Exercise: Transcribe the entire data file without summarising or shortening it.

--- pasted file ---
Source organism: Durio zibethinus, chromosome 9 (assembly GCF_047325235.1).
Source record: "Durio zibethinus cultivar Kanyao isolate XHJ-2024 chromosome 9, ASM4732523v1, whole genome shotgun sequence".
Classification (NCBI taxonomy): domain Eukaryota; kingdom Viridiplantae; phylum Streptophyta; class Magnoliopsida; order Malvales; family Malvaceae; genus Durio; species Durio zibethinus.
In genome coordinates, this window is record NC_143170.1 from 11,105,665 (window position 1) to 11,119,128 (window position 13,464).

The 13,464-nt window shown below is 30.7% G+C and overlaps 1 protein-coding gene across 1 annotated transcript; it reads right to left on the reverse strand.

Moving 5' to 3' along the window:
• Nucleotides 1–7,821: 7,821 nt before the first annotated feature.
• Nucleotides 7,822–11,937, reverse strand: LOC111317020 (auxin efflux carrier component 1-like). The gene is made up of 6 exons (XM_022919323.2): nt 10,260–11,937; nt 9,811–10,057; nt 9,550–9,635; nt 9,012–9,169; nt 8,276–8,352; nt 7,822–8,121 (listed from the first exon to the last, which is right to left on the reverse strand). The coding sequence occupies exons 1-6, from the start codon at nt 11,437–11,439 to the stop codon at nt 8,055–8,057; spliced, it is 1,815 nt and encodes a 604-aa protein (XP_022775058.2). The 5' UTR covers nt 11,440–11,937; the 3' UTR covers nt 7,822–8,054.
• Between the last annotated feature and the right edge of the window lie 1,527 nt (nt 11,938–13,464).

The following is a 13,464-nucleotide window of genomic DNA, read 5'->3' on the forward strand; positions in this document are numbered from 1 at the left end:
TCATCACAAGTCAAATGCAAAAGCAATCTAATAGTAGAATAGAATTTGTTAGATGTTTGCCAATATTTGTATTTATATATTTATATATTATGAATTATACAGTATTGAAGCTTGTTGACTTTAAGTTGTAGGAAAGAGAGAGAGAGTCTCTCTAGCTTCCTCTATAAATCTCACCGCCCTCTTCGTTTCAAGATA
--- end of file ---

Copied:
Source organism: Durio zibethinus, chromosome 9 (assembly GCF_047325235.1).
Source record: "Durio zibethinus cultivar Kanyao isolate XHJ-2024 chromosome 9, ASM4732523v1, whole genome shotgun sequence".
Classification (NCBI taxonomy): domain Eukaryota; kingdom Viridiplantae; phylum Streptophyta; class Magnoliopsida; order Malvales; family Malvaceae; genus Durio; species Durio zibethinus.
In genome coordinates, this window is record NC_143170.1 from 11,105,665 (window position 1) to 11,119,128 (window position 13,464).

The 13,464-nt window shown below is 30.7% G+C and overlaps 1 protein-coding gene across 1 annotated transcript; it reads right to left on the reverse strand.

Moving 5' to 3' along the window:
• Nucleotides 1–7,821: 7,821 nt before the first annotated feature.
• Nucleotides 7,822–11,937, reverse strand: LOC111317020 (auxin efflux carrier component 1-like). The gene is made up of 6 exons (XM_022919323.2): nt 10,260–11,937; nt 9,811–10,057; nt 9,550–9,635; nt 9,012–9,169; nt 8,276–8,352; nt 7,822–8,121 (listed from the first exon to the last, which is right to left on the reverse strand). The coding sequence occupies exons 1-6, from the start codon at nt 11,437–11,439 to the stop codon at nt 8,055–8,057; spliced, it is 1,815 nt and encodes a 604-aa protein (XP_022775058.2). The 5' UTR covers nt 11,440–11,937; the 3' UTR covers nt 7,822–8,054.
• Between the last annotated feature and the right edge of the window lie 1,527 nt (nt 11,938–13,464).

The following is a 13,464-nucleotide window of genomic DNA, read 5'->3' on the forward strand; positions in this document are numbered from 1 at the left end:
TCATCACAAGTCAAATGCAAAAGCAATCTAATAGTAGAATAGAATTTGTTAGATGTTTGCCAATATTTGTATTTATATATTTATATATTATGAATTATACAGTATTGAAGCTTGTTGACTTTAAGTTGTAGGAAAGAGAGAGAGAGTCTCTCTAGCTTCCTCTATAAATCTCACCGCCCTCTTCGTTTCAAGATA